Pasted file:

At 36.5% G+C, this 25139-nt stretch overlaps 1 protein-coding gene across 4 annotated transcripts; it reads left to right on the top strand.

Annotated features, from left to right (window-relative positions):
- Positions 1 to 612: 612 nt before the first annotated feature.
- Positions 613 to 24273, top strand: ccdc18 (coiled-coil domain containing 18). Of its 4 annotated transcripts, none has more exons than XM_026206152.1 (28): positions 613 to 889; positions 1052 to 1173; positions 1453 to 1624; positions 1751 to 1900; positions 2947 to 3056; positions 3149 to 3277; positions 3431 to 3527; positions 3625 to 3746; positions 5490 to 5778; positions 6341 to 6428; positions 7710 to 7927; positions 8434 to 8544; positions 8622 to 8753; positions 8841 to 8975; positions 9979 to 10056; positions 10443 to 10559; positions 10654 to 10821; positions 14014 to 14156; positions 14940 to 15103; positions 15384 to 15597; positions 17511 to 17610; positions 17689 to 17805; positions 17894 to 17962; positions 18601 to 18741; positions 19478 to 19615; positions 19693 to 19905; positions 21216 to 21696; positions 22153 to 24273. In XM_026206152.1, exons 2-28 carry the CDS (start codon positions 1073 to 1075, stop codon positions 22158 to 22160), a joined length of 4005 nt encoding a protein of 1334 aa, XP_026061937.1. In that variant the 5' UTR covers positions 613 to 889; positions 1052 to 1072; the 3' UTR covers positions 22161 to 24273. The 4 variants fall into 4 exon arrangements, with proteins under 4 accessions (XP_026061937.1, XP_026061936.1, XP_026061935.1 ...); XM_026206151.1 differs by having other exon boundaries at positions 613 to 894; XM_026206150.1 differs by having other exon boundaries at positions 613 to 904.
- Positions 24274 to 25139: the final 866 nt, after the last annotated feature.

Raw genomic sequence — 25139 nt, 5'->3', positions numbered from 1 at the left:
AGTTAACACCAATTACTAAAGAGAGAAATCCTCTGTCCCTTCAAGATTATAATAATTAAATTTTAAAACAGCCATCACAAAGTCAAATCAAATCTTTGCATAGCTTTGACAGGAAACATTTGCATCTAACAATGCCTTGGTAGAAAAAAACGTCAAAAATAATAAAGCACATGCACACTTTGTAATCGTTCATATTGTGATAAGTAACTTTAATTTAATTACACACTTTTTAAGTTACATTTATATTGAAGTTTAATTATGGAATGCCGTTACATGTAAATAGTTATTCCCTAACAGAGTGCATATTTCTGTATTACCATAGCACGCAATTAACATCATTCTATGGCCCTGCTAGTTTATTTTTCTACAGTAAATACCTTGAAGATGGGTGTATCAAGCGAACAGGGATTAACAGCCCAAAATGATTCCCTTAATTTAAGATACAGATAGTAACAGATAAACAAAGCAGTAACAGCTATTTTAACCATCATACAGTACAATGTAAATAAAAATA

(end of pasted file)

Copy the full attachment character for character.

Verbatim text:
At 36.5% G+C, this 25139-nt stretch overlaps 1 protein-coding gene across 4 annotated transcripts; it reads left to right on the top strand.

Annotated features, from left to right (window-relative positions):
- Positions 1 to 612: 612 nt before the first annotated feature.
- Positions 613 to 24273, top strand: ccdc18 (coiled-coil domain containing 18). Of its 4 annotated transcripts, none has more exons than XM_026206152.1 (28): positions 613 to 889; positions 1052 to 1173; positions 1453 to 1624; positions 1751 to 1900; positions 2947 to 3056; positions 3149 to 3277; positions 3431 to 3527; positions 3625 to 3746; positions 5490 to 5778; positions 6341 to 6428; positions 7710 to 7927; positions 8434 to 8544; positions 8622 to 8753; positions 8841 to 8975; positions 9979 to 10056; positions 10443 to 10559; positions 10654 to 10821; positions 14014 to 14156; positions 14940 to 15103; positions 15384 to 15597; positions 17511 to 17610; positions 17689 to 17805; positions 17894 to 17962; positions 18601 to 18741; positions 19478 to 19615; positions 19693 to 19905; positions 21216 to 21696; positions 22153 to 24273. In XM_026206152.1, exons 2-28 carry the CDS (start codon positions 1073 to 1075, stop codon positions 22158 to 22160), a joined length of 4005 nt encoding a protein of 1334 aa, XP_026061937.1. In that variant the 5' UTR covers positions 613 to 889; positions 1052 to 1072; the 3' UTR covers positions 22161 to 24273. The 4 variants fall into 4 exon arrangements, with proteins under 4 accessions (XP_026061937.1, XP_026061936.1, XP_026061935.1 ...); XM_026206151.1 differs by having other exon boundaries at positions 613 to 894; XM_026206150.1 differs by having other exon boundaries at positions 613 to 904.
- Positions 24274 to 25139: the final 866 nt, after the last annotated feature.

Raw genomic sequence — 25139 nt, 5'->3', positions numbered from 1 at the left:
AGTTAACACCAATTACTAAAGAGAGAAATCCTCTGTCCCTTCAAGATTATAATAATTAAATTTTAAAACAGCCATCACAAAGTCAAATCAAATCTTTGCATAGCTTTGACAGGAAACATTTGCATCTAACAATGCCTTGGTAGAAAAAAACGTCAAAAATAATAAAGCACATGCACACTTTGTAATCGTTCATATTGTGATAAGTAACTTTAATTTAATTACACACTTTTTAAGTTACATTTATATTGAAGTTTAATTATGGAATGCCGTTACATGTAAATAGTTATTCCCTAACAGAGTGCATATTTCTGTATTACCATAGCACGCAATTAACATCATTCTATGGCCCTGCTAGTTTATTTTTCTACAGTAAATACCTTGAAGATGGGTGTATCAAGCGAACAGGGATTAACAGCCCAAAATGATTCCCTTAATTTAAGATACAGATAGTAACAGATAAACAAAGCAGTAACAGCTATTTTAACCATCATACAGTACAATGTAAATAAAAATA